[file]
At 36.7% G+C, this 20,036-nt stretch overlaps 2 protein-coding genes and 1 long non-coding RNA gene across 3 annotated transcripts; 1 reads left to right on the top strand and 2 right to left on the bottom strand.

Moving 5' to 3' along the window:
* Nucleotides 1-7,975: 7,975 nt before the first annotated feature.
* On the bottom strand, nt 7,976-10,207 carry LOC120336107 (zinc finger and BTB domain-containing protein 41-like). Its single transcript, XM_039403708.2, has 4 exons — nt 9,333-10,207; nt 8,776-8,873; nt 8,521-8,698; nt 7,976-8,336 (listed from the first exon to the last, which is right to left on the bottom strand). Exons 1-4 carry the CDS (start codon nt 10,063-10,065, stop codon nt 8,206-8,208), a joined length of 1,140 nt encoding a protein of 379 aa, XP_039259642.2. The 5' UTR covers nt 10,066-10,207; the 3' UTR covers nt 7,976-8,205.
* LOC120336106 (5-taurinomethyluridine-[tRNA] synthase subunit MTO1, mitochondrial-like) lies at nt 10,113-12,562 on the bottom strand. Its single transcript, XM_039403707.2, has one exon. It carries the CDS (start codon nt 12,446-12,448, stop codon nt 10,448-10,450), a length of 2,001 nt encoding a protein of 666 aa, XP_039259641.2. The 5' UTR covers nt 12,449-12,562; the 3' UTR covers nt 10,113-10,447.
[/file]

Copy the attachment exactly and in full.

At 36.7% G+C, this 20,036-nt stretch overlaps 2 protein-coding genes and 1 long non-coding RNA gene across 3 annotated transcripts; 1 reads left to right on the top strand and 2 right to left on the bottom strand.

Moving 5' to 3' along the window:
* Nucleotides 1-7,975: 7,975 nt before the first annotated feature.
* On the bottom strand, nt 7,976-10,207 carry LOC120336107 (zinc finger and BTB domain-containing protein 41-like). Its single transcript, XM_039403708.2, has 4 exons — nt 9,333-10,207; nt 8,776-8,873; nt 8,521-8,698; nt 7,976-8,336 (listed from the first exon to the last, which is right to left on the bottom strand). Exons 1-4 carry the CDS (start codon nt 10,063-10,065, stop codon nt 8,206-8,208), a joined length of 1,140 nt encoding a protein of 379 aa, XP_039259642.2. The 5' UTR covers nt 10,066-10,207; the 3' UTR covers nt 7,976-8,205.
* LOC120336106 (5-taurinomethyluridine-[tRNA] synthase subunit MTO1, mitochondrial-like) lies at nt 10,113-12,562 on the bottom strand. Its single transcript, XM_039403707.2, has one exon. It carries the CDS (start codon nt 12,446-12,448, stop codon nt 10,448-10,450), a length of 2,001 nt encoding a protein of 666 aa, XP_039259641.2. The 5' UTR covers nt 12,449-12,562; the 3' UTR covers nt 10,113-10,447.